Wealthy people are getting more advice from hired professionals and less from not-for-profit personnel and peers when making decisions about charitable giving, a new study shows.
Accountants were a leading source of advice for 43.2 percent of respondents, according to preliminary results of the study, which was conducted by the Center on Philanthropy at Indiana University. Nearly 42 percent looked to attorneys and 32.6 percent named wealth managers.
The figures total more than 100 percent because some respondents gave more than one answer.
Times have changed. An initial, nearly identical survey undertaken two years earlier by the center found that 41.2 percent of respondents looked to not-for-profit personnel, and 36.9 percent to peers.
The most recent survey was conducted last summer.
"The economy started to tighten," said Patrick Rooney, the center's interim executive director and research director. "People were thinking more, 'I'm giving these gifts. Let's be strategic about it.'"
Another factor driving wealthy people to professionals, Rooney said, might be that they felt unable to make major gifts, so instead wanted to plan for bequests after their death.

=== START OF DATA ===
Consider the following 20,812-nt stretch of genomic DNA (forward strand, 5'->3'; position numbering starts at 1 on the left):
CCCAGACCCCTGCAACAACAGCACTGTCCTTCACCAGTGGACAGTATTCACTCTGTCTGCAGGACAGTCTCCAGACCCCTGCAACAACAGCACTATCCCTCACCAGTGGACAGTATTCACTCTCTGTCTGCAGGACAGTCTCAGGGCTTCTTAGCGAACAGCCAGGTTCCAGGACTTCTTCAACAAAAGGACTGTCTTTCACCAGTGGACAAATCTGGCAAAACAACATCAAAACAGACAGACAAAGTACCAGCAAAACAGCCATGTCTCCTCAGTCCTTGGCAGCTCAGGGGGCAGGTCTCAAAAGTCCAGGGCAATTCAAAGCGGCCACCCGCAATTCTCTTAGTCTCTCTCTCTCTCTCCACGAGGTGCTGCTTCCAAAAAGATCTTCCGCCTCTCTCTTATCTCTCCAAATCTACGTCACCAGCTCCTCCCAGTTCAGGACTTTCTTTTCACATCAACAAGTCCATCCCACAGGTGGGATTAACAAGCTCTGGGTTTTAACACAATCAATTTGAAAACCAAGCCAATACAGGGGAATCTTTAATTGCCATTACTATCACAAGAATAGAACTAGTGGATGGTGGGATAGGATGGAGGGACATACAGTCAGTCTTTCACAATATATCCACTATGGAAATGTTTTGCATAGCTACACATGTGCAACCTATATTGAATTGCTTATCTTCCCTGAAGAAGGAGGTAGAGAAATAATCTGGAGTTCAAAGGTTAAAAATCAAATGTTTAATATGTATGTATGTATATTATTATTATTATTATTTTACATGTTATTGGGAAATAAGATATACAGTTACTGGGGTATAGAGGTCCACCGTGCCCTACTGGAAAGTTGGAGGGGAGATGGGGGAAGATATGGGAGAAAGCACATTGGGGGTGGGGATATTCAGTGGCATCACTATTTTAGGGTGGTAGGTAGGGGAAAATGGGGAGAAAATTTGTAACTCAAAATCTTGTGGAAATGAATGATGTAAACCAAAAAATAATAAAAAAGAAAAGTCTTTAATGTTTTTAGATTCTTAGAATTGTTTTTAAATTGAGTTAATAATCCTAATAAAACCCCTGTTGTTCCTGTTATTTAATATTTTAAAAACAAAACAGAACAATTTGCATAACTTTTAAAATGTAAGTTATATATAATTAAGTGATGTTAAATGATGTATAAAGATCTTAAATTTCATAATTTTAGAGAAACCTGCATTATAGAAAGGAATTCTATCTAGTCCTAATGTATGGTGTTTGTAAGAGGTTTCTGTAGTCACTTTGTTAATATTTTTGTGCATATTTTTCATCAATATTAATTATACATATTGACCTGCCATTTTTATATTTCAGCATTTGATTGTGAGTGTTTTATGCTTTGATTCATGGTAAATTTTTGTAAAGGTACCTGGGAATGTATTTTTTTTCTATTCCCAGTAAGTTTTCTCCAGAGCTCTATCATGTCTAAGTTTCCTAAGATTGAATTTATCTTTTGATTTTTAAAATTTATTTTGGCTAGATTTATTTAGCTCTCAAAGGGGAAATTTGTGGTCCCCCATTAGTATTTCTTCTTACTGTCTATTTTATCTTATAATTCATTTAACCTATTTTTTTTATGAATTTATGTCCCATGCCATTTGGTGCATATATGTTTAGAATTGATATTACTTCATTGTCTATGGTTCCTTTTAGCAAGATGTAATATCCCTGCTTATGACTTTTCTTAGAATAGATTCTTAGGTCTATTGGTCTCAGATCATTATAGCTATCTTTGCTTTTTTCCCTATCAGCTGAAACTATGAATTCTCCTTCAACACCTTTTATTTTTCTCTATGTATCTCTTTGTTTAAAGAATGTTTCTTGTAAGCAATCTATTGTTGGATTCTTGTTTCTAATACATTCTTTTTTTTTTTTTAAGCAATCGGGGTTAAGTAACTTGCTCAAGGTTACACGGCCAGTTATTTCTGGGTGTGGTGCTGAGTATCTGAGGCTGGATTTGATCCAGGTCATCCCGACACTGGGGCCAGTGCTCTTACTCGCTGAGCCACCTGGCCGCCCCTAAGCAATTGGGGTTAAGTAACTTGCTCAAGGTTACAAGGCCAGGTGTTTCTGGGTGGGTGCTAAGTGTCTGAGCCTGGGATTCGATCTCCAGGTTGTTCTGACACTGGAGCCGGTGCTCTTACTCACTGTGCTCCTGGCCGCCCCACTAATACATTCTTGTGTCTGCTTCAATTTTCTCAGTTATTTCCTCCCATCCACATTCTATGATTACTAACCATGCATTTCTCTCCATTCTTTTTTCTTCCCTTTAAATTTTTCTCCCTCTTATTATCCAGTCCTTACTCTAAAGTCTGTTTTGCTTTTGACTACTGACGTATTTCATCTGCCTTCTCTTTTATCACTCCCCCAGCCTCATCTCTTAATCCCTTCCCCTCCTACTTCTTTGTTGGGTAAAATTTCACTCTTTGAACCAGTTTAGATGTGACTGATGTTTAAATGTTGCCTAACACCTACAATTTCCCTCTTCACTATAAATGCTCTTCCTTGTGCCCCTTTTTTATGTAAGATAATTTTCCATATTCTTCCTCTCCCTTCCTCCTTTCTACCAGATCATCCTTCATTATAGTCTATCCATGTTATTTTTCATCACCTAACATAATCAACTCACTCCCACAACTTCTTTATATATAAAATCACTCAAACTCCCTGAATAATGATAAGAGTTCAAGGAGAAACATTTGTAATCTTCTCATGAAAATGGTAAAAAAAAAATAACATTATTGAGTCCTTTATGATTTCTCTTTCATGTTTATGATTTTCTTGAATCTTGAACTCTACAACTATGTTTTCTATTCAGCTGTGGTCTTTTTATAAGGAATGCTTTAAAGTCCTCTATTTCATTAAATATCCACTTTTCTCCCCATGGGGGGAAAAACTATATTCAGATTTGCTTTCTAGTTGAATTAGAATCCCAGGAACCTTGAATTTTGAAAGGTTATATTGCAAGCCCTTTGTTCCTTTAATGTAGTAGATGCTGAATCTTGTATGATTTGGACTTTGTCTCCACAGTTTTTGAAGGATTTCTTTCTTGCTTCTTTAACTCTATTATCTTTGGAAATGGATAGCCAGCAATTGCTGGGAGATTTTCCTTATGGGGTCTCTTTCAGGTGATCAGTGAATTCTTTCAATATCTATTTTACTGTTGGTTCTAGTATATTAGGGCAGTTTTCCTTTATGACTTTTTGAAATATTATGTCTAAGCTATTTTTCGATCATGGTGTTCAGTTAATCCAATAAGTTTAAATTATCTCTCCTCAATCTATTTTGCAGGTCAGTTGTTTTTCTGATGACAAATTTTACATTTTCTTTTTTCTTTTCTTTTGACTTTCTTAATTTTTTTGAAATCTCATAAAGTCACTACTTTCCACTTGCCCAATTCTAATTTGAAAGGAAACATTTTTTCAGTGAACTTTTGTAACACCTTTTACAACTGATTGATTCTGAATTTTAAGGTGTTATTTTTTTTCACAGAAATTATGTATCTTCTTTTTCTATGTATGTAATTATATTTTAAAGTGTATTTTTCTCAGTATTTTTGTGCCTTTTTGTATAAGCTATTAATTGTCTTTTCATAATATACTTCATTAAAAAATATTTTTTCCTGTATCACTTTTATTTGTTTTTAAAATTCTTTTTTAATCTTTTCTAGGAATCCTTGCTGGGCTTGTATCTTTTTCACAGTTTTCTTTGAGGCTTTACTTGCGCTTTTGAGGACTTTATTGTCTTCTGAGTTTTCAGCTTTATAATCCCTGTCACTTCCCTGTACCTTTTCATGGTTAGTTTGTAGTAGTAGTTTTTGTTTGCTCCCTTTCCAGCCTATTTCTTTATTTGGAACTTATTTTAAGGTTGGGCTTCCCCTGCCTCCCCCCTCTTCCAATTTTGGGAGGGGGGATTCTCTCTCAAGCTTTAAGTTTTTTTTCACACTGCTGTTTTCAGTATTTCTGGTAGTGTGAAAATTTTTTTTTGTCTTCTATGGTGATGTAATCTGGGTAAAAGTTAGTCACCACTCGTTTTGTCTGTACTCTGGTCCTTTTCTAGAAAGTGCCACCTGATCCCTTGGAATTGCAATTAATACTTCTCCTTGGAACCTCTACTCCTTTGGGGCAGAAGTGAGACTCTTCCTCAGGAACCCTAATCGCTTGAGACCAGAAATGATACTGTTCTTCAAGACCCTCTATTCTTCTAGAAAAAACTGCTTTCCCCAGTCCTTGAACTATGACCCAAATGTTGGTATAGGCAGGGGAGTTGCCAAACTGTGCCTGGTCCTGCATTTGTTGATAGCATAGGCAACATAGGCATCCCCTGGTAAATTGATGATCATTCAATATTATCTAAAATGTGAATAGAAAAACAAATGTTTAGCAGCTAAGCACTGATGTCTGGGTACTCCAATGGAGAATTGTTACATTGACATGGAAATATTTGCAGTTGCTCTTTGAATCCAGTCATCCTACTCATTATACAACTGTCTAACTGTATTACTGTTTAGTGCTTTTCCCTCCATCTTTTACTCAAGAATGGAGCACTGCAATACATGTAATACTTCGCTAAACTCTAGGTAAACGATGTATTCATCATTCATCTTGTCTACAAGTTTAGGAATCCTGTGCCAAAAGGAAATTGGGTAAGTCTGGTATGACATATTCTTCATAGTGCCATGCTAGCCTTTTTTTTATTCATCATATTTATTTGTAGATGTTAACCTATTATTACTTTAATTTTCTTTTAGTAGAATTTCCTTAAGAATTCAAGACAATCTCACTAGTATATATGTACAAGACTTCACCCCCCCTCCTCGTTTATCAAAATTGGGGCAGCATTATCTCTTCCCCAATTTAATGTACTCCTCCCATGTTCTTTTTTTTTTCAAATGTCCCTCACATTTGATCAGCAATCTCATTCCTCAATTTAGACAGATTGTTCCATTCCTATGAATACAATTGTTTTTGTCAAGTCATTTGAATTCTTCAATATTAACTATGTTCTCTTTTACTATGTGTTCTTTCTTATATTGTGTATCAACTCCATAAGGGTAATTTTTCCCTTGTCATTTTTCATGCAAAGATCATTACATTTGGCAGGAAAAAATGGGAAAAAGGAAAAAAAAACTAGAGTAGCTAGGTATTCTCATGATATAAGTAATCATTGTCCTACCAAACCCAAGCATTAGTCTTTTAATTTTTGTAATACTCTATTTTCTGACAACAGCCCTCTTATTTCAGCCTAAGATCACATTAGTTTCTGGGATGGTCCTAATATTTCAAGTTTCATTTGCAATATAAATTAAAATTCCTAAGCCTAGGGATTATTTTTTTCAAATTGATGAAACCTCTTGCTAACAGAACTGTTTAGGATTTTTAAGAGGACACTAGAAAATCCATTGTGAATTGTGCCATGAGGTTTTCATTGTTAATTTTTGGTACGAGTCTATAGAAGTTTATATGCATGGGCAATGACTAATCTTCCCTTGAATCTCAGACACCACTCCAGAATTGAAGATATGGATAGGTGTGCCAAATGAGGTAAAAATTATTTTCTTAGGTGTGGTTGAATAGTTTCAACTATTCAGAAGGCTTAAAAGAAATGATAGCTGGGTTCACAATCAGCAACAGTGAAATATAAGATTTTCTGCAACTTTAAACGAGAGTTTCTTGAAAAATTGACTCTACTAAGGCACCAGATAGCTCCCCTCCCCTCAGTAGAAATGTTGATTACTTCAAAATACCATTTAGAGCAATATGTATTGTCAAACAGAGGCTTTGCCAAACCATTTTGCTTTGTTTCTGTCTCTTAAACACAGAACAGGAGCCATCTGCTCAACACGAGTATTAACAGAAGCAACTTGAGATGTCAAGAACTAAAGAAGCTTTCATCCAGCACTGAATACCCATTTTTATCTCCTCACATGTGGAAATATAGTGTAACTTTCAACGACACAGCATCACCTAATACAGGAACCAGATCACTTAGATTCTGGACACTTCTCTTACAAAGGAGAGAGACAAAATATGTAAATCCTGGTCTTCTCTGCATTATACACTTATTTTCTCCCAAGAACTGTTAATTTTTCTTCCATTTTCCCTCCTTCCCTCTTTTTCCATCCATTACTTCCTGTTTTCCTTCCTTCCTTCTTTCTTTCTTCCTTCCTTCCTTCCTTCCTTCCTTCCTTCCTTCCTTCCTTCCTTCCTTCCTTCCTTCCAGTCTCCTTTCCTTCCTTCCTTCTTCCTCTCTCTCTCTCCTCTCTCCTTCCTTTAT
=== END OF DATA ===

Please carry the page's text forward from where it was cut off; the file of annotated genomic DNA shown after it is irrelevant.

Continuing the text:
The study also touched on reasons why wealthy people stop supporting certain organizations.
Nearly four in 10 donors stopped supporting a charitable group in 2007. Their reasons: "no longer feeling connected to the organization," (57.7 percent); "deciding to support other causes," (51.3 percent); and "feeling they were being solicited too often," (42.3 percent).
Questions about stopping giving and donors' reasons for doing so were new to this year's study.
Rooney said those results showed that not-for-profit managers "need to find a balance between making people feel personally connected, but not soliciting them too frequently."
The study, called the 2008 Bank of America Study of High-Net-Worth Philanthropy, was released today. It focused on households with incomes greater than $200,000 or net worth of at least $1 million. The opinions were gleaned from 700 respondents through surveys of more than 20,000 households in wealthy neighborhoods across the country.
Full results, including the average amount that prosperous households donated in 2007, will be released in the first quarter of 2009.
The 2006 study found that the average donation in 2005 was $117,488, and the median was $15,500. The figures excluded giving to relief from natural disasters, notably Hurricane Katrina and the Asian tsunami. Including giving for disasters, the average amount donated was $120,651, and the median was $16,500.